# Verifying That Diamond Is More Stable At Certain Conditions

**1. The problem statement, all variables and given/known data**

Verify that diamond becomes more stable than graphite at approximately 15 kbars

**2. Relevant equations**

**3. The attempt at a solution**

So, I understand that to show one substance is more stable than another at particular environmental conditions, I just have to show that the one with a lower Gibbs free energy is more stable.

In the section, the formula [itex]\left( \frac{\partial G}{\partial P} \right)_{T,N} = V[/itex]. Since the partial derivative is given approximately by [itex]\frac{\partial G}{\partial P} = \frac{\Delta G}{\Delta P}[/itex], I can write [itex]\frac{\Delta G}{\Delta P} = V[/itex].

In the back of the textbook I am using is a table containing the Gibbs free energy of formation of substances at at temperature of T=293 K and a pressure of P = 1 bar, call it [itex]G_1[/itex] Using this information, I figured I could obtain the Gibbs free energy at P = 15 kbar, call it [itex]G_{15}[/itex]:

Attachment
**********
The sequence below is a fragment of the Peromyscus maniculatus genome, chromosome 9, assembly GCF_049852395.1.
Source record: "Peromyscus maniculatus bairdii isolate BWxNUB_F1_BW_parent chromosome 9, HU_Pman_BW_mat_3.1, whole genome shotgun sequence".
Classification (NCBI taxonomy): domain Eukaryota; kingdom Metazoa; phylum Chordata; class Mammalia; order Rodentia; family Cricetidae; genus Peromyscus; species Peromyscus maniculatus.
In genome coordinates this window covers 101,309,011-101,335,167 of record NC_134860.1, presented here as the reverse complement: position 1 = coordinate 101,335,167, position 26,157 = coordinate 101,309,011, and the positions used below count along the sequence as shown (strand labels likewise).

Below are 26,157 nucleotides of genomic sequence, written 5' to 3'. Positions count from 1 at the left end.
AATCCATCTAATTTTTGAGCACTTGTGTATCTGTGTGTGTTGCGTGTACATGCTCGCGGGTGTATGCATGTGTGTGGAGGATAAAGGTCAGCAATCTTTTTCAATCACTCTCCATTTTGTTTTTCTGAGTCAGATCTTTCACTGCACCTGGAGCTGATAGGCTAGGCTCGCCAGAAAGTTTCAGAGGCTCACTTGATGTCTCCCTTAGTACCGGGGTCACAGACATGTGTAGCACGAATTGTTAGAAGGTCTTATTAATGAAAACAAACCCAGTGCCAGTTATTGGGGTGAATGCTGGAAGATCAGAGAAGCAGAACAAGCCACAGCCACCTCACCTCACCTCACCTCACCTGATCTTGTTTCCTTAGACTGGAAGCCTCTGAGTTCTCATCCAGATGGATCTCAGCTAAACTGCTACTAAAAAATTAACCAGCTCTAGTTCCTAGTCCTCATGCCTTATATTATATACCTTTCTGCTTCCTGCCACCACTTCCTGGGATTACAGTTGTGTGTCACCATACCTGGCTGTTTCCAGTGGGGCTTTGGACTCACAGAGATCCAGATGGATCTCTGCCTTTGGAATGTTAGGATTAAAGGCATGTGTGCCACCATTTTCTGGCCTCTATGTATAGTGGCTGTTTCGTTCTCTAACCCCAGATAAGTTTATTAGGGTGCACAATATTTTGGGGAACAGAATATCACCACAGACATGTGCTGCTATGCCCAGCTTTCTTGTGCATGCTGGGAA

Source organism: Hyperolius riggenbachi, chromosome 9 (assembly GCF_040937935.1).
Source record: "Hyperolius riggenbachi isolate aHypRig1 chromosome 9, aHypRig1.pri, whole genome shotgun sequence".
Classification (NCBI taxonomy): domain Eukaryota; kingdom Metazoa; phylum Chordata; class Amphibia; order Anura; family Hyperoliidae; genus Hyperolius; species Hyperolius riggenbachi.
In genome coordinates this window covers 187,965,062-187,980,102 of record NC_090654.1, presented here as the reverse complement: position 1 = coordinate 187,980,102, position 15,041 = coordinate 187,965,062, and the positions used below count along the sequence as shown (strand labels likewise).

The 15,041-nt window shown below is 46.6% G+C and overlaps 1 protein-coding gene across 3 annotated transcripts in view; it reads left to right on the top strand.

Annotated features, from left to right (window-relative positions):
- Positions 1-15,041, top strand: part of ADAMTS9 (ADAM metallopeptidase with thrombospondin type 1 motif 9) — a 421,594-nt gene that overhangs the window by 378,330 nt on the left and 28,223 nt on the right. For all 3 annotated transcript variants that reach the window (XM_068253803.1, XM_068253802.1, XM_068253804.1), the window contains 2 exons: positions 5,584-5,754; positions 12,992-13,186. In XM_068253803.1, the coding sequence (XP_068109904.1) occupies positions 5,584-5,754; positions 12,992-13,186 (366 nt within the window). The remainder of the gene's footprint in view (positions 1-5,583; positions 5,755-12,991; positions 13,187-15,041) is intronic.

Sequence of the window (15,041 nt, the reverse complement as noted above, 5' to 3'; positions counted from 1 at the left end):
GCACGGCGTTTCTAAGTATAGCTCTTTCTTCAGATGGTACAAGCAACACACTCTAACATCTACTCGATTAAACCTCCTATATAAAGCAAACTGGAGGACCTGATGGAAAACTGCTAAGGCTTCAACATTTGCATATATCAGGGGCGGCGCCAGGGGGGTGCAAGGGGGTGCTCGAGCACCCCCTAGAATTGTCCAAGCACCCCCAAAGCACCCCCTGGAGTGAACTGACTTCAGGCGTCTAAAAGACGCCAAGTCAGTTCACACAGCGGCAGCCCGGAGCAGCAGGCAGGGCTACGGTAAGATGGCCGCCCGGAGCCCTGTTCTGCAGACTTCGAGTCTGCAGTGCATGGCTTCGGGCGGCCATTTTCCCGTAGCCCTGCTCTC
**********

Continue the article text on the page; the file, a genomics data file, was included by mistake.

[itex]\frac{\Delta G}{\Delta P} = V \implies[/itex]

[itex]\Delta G = \Delta P V \implies[/itex]

[itex]G_{15} = \Delta P V + G_1[/itex].

Now, if we assume that the change in volume of the substance is negligible as the pressure changes from P = 1 bar to P = 15 kbar, which is an assumption the author of the textbook uses, then the formula above is applicable. The volume of diamond at T=293 and P=1 bar is 5.31 x 10^-6. Calculating the Gibbs free energy at 15 kbars of the diamond:

[itex]G_{15,D} = (15 \times 10^{3}~bar -1~bar)(5.31 \times 10^{-6} ~m^3)+ 2.900 \times 10^{3} ~J = 2900 ~J[/itex]

And for graphite, where the volume is 3.42 x 10^-6

[itex]G_{15,G} = (15 \times 10^{3}~bar -1~bar)(3.42 \times 10^{-6}) + 0 = 0.0513 ~J[/itex].

Clearly the Gibbs free energy is less for graphite. What did I do incorrectly?

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